The cost of a high school sports injury is most often weighed in time off the field to remedy a break or sprain. But when health concerns are ignored for the sake of field time, the cost can become life-threatening.
Living for Zachary is a nonprofit with a mission to provide preventative heart screenings for student athletes. The organization began in Plano in 2009 after 16-year-old Zachary Schrah collapsed and died during football practice due to Sudden Cardiac Arrest (SCA). Kim Jones, Schrah’s aunt and director of business for the nonprofit said the family had no warning prior to his collapse.
“Sudden Cardiac Arrest is not the same as a heart attack,” Jones said. “It occurred because of a congenital heart issue we weren’t aware of. It’s something that can’t really be looked out for without a couple of tests.”
According to the American Heart Association, 10,000 young people die from SCA annually. Jones said the solution is heart screenings.
“When you’re getting a Living for Zachary screening, you get an electrocardiogram to check that the blood in the heart is moving how it should,” Jones said. “Also, you’ll get an echocardiogram to check the structural condition of the heart. With these two tests, cardiologists are able to know within 99 percent accuracy if the child is at risk for SCA.”
Gil Garza, athletic director for Dallas ISD, said students aren’t required to get a heart screening to participate in high school athletics, but coaches discuss heart failure prior to each academic year.
“In the required UIL training, coaches are taught and trained how to identify cardiac arrest,” Garza said. “Every one of our schools has a licensed athletic trainer to help facilitate aid in these situations.”
Garza said another way the athletic programs cater to student health is by being strategic about practice and competition times, especially in the summer months.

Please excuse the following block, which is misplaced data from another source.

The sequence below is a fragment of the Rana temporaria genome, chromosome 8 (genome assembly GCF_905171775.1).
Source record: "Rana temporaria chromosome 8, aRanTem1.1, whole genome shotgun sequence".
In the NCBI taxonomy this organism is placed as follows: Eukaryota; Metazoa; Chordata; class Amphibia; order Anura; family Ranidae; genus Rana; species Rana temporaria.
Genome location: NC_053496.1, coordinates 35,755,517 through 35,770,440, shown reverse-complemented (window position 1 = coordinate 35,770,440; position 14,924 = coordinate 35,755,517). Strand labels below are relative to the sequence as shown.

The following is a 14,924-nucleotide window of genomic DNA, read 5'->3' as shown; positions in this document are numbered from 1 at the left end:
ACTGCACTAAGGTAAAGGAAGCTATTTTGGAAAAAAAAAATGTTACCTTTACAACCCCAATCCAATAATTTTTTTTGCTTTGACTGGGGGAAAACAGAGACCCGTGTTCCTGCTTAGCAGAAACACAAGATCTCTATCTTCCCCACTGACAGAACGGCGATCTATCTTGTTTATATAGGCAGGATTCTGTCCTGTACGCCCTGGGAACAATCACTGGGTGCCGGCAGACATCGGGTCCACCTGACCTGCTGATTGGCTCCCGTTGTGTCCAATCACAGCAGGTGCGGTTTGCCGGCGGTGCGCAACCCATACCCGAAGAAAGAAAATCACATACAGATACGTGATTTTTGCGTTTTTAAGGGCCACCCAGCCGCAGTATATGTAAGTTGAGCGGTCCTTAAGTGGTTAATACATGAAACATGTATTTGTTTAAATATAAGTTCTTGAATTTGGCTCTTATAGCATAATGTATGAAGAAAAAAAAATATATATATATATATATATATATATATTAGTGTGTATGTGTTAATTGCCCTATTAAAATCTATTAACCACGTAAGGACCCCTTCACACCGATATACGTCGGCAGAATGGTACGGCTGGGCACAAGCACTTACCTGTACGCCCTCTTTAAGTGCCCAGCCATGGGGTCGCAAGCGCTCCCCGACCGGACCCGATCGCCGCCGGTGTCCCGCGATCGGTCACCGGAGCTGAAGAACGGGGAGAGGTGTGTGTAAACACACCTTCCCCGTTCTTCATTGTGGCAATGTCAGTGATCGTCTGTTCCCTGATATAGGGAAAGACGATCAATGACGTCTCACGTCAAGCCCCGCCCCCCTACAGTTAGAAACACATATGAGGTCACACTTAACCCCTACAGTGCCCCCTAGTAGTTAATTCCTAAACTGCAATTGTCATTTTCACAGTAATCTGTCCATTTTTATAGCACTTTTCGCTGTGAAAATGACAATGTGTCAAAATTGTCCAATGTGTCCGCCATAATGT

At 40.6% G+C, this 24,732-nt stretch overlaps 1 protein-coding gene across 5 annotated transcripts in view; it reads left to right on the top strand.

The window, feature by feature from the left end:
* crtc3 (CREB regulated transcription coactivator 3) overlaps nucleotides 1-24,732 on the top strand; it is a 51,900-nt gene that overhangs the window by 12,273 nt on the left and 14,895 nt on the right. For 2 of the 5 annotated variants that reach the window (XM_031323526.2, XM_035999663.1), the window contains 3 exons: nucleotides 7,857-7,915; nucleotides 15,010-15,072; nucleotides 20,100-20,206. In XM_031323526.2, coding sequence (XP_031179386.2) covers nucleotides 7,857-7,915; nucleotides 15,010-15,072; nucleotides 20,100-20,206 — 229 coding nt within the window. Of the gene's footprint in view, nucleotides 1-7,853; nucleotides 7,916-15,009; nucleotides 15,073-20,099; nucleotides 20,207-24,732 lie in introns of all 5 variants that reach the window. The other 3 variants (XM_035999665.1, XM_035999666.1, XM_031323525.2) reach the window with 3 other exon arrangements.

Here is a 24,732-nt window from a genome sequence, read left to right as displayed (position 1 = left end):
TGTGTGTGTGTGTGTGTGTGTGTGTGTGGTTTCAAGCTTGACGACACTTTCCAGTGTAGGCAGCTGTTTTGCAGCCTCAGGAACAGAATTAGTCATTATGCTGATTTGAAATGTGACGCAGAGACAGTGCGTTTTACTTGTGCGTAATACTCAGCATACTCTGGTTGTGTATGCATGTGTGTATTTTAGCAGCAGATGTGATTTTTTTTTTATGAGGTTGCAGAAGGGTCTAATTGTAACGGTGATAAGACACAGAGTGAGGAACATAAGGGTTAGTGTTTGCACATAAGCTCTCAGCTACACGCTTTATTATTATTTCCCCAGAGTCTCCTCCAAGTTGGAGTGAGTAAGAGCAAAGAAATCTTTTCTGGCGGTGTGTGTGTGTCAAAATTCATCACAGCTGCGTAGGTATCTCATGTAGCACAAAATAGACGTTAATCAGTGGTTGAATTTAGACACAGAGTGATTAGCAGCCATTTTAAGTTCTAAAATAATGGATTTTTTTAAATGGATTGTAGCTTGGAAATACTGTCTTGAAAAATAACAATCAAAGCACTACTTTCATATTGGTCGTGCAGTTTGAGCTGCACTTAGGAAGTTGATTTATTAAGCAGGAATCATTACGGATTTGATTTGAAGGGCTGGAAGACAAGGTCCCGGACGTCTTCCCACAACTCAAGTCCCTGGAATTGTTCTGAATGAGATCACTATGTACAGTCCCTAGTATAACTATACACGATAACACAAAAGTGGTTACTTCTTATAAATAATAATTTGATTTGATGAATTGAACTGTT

“We put a lot of emphasis on knowing about what heat can do to a student athlete while they’re exercising,” Garza said. “I think the more that we can educate our kids about this subject, the better head start we have on it.”
Jones said a small number of parents who don’t understand the value of heart screenings would rather sidestep the test in order to keep their child on the field.
“A lot of parents don’t really see the significance of taking their child to get a heart screening and kind of have a misunderstanding of what the heart screening will tell you,” Jones said.
The screenings take place at events primarily at the beginning of each school year, Jones said. While funds are raised to provide these screenings for free, some events require the participants to pay around $55 for the two tests.
“So far we’ve provided over 4,500 heart screenings to the north Texas community,” Jones said. “We’ve also donated about 155 Automated External Defibrillators (AEDs) around the state to programs that couldn’t have otherwise afforded one.”
Garza said although screenings aren’t required by the state, he would like to see them become integrated into the health screening process student athletes submit to before each academic year.
Living for Zachary hosts benefits to raise funds for each segment of their nonprofit. Screenings and AED donations are their immediate avenue for outreach, but they also provide academic scholarships and American Heart Association certifications.
“One question I think people are hung up on would be about the cost of the tests. Could everyone afford to get them or could the school districts afford that?” Garza said. “But on the other hand, what’s the price of a life?”